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( - [ number? z ] ... ) number?
With two or more arguments, this procedure returns the difference of its arguments, associating to the left. With one argument, however, it returns the additive inverse of its argument.
( - [ number? z ] ... ) number?
With two or more arguments, this procedure returns the difference of its arguments, associating to the left. With one argument, however, it returns the additive inverse of its argument.
( / [ number? z1 ] [ number? z2 ] ... ) number?
With two or more arguments, this procedure returns the quotient of its arguments, associating to the left. With one argument, however, it returns multiplicative inverse of its argument. It is an error if any argument of / other than the first is an exact zero. If the first argument is an exact zero, an implementation may return an exact zero unless one of the other arguments is a NaN.
( / [ number? z1 ] [ number? z2 ] ... ) number?
With two or more arguments, this procedure returns the quotient of its arguments, associating to the left. With one argument, however, it returns the multiplicative inverse of its argument.
( < [ real? x1 ] [ real? x2 ] [ real? x3 ] ... ) boolean?
This procedure returns #t if its arguments are monotonically increasing, and #f otherwise. If any of the arguments are +nan.0, predicate returns #f. It does not distinguish between inexact zero and inexact negative zero. The predicate is transitive. Note: While it is not an error to compare inexact numbers using this predicate, the results are unreliable because a small inaccuracy can affect the result. When in doubt, consult a numerical analyst.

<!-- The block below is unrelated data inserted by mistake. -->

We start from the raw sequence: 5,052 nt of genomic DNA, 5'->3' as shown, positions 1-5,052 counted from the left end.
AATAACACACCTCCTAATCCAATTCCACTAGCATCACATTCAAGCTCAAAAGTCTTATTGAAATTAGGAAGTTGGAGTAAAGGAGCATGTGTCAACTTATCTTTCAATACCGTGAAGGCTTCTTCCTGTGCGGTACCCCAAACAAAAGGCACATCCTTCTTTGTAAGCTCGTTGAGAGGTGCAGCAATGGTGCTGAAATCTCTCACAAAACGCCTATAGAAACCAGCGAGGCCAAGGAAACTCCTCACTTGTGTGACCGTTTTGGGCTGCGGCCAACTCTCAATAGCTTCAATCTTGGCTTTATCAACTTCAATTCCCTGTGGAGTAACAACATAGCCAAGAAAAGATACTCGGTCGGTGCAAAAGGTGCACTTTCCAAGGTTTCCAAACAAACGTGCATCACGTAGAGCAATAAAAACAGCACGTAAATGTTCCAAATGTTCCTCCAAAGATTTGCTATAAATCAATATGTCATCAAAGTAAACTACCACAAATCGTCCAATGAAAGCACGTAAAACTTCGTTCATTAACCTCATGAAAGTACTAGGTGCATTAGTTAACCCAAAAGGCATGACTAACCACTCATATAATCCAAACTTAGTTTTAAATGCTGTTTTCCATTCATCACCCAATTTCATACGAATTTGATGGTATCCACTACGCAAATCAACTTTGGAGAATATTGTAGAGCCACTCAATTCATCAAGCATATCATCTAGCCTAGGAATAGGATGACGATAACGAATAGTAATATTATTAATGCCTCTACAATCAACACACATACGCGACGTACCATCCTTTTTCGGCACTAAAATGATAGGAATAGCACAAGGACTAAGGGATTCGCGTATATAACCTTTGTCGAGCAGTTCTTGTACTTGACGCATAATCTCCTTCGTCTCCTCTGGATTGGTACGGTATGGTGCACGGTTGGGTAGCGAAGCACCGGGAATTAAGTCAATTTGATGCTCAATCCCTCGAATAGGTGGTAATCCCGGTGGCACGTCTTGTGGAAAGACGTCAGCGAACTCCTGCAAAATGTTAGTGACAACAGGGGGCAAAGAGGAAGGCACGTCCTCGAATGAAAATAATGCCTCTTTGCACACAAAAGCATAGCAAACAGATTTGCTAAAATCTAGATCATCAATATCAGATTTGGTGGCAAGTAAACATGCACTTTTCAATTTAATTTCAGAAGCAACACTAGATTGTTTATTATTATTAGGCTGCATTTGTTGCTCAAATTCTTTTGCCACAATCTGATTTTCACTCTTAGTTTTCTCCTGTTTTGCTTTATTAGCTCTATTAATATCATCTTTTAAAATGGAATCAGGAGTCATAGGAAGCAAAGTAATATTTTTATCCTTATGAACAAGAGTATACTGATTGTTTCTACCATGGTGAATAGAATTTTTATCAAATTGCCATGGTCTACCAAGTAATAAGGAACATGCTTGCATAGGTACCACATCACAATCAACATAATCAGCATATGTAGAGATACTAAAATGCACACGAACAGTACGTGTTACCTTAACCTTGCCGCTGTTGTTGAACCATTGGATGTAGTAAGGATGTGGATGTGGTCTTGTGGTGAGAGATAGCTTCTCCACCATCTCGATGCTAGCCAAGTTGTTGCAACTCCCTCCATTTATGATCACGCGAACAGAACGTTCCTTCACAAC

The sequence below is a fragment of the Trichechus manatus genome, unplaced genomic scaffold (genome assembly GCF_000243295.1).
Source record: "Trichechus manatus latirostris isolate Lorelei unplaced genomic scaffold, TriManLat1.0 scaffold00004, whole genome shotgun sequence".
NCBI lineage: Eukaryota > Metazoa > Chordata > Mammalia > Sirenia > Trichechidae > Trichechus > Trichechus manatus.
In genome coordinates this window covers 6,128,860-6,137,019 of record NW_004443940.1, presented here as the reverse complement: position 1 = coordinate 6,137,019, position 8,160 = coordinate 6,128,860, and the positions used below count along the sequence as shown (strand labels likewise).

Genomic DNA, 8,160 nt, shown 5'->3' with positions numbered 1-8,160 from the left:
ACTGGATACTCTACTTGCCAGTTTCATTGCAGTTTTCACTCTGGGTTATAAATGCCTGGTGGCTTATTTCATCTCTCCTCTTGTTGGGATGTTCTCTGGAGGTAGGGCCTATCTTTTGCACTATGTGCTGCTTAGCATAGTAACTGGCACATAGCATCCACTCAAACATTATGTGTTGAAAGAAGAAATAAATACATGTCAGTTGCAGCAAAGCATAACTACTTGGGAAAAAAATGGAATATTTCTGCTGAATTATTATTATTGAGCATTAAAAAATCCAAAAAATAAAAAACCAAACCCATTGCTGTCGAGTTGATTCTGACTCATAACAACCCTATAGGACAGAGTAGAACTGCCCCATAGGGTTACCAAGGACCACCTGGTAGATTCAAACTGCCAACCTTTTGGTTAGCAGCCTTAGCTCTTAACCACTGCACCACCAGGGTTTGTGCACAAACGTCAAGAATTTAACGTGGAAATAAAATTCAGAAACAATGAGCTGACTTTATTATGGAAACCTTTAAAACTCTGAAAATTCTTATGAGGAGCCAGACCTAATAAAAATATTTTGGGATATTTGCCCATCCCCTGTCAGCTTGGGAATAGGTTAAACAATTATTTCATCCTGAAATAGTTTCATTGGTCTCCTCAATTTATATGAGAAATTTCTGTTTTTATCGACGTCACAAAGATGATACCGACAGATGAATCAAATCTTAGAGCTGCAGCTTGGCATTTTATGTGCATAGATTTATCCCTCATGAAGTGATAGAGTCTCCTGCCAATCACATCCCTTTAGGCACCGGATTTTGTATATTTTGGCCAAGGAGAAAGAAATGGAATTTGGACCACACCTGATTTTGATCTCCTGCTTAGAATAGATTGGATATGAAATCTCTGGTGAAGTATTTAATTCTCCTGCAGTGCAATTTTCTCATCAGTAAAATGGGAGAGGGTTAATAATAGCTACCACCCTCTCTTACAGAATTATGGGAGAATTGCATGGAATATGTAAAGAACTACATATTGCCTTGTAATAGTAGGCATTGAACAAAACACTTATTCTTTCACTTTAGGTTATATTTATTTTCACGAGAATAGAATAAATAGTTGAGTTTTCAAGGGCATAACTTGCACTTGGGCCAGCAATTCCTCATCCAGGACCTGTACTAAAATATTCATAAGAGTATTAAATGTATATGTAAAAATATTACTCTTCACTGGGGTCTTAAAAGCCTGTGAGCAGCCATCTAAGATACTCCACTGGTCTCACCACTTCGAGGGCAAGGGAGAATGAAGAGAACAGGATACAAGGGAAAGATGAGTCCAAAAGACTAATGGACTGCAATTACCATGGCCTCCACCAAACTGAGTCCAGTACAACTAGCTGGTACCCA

( <= [ real? x1 ] [ real? x2 ] [ real? x3 ] ... ) boolean?
This procedure returns #t if its arguments are monotonically non-decreasing, and #f otherwise. If any of the arguments are +nan.0, predicate returns #f. It does not distinguish between inexact zero and inexact negative zero. The predicate is transitive. Note: While it is not an error to compare inexact numbers using this predicate, the results are unreliable because a small inaccuracy can affect the result. When in doubt, consult a numerical analyst.
( = [ number? z1 ] [ number? z2 ] [ number? z3 ] ... ) boolean?
This procedure returns #t if its arguments are equal, and #f otherwise. If any of the arguments are +nan.0, the predicate return #f. It does not distinguish between inexact zero and inexact negative zero. This predicate is transitive. Note: While it is not an error to compare inexact numbers using this predicate, the results are unreliable because a small inaccuracy can affect the result; this is especially true of =. When in doubt, consult a numerical analyst.
( > [ real? x1 ] [ real? x2 ] [ real? x3 ] ... ) boolean?
This procedure returns #t if its arguments are monotonically decreasing, and #f otherwise. If any of the arguments are +nan.0, predicate returns #f. It does not distinguish between inexact zero and inexact negative zero. The predicate is transitive. Note: While it is not an error to compare inexact numbers using this predicate, the results are unreliable because a small inaccuracy can affect the result. When in doubt, consult a numerical analyst.
( >= [ real? x1 ] [ real? x2 ] [ real? x3 ] ... ) boolean?
This procedure returns #t if its arguments are monotonically non-increasing, and #f otherwise. If any of the arguments are +nan.0, predicate returns #f. It does not distinguish between inexact zero and inexact negative zero. The predicate is transitive. Note: While it is not an error to compare inexact numbers using this predicate, the results are unreliable because a small inaccuracy can affect the result. When in doubt, consult a numerical analyst.